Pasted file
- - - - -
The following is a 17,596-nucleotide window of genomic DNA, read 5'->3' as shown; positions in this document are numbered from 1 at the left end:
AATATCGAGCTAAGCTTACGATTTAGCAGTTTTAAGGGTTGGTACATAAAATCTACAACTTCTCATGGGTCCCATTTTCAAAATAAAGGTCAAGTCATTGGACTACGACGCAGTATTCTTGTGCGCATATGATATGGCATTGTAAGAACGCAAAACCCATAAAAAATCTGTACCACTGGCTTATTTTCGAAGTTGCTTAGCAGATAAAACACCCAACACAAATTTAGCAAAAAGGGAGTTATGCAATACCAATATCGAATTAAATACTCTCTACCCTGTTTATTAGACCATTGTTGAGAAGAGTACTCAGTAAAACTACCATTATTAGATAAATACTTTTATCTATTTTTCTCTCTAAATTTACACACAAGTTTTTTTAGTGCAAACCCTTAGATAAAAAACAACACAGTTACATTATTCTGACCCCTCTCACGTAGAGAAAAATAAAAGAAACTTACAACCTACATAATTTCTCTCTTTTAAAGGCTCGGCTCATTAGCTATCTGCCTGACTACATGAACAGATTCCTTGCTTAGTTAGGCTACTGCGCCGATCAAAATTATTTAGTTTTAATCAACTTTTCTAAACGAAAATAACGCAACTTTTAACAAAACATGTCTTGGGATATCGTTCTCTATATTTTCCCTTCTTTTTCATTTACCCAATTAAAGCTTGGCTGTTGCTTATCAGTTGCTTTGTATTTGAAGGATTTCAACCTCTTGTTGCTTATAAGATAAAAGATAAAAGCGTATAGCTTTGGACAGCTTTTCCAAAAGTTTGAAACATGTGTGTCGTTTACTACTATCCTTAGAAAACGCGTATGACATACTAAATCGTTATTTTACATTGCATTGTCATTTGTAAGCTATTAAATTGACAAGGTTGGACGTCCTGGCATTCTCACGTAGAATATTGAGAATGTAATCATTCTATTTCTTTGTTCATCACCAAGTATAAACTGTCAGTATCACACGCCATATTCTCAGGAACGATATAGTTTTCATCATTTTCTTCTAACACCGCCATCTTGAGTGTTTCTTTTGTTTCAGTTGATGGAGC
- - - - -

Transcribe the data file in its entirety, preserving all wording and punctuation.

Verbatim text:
The following is a 17,596-nucleotide window of genomic DNA, read 5'->3' as shown; positions in this document are numbered from 1 at the left end:
AATATCGAGCTAAGCTTACGATTTAGCAGTTTTAAGGGTTGGTACATAAAATCTACAACTTCTCATGGGTCCCATTTTCAAAATAAAGGTCAAGTCATTGGACTACGACGCAGTATTCTTGTGCGCATATGATATGGCATTGTAAGAACGCAAAACCCATAAAAAATCTGTACCACTGGCTTATTTTCGAAGTTGCTTAGCAGATAAAACACCCAACACAAATTTAGCAAAAAGGGAGTTATGCAATACCAATATCGAATTAAATACTCTCTACCCTGTTTATTAGACCATTGTTGAGAAGAGTACTCAGTAAAACTACCATTATTAGATAAATACTTTTATCTATTTTTCTCTCTAAATTTACACACAAGTTTTTTTAGTGCAAACCCTTAGATAAAAAACAACACAGTTACATTATTCTGACCCCTCTCACGTAGAGAAAAATAAAAGAAACTTACAACCTACATAATTTCTCTCTTTTAAAGGCTCGGCTCATTAGCTATCTGCCTGACTACATGAACAGATTCCTTGCTTAGTTAGGCTACTGCGCCGATCAAAATTATTTAGTTTTAATCAACTTTTCTAAACGAAAATAACGCAACTTTTAACAAAACATGTCTTGGGATATCGTTCTCTATATTTTCCCTTCTTTTTCATTTACCCAATTAAAGCTTGGCTGTTGCTTATCAGTTGCTTTGTATTTGAAGGATTTCAACCTCTTGTTGCTTATAAGATAAAAGATAAAAGCGTATAGCTTTGGACAGCTTTTCCAAAAGTTTGAAACATGTGTGTCGTTTACTACTATCCTTAGAAAACGCGTATGACATACTAAATCGTTATTTTACATTGCATTGTCATTTGTAAGCTATTAAATTGACAAGGTTGGACGTCCTGGCATTCTCACGTAGAATATTGAGAATGTAATCATTCTATTTCTTTGTTCATCACCAAGTATAAACTGTCAGTATCACACGCCATATTCTCAGGAACGATATAGTTTTCATCATTTTCTTCTAACACCGCCATCTTGAGTGTTTCTTTTGTTTCAGTTGATGGAGC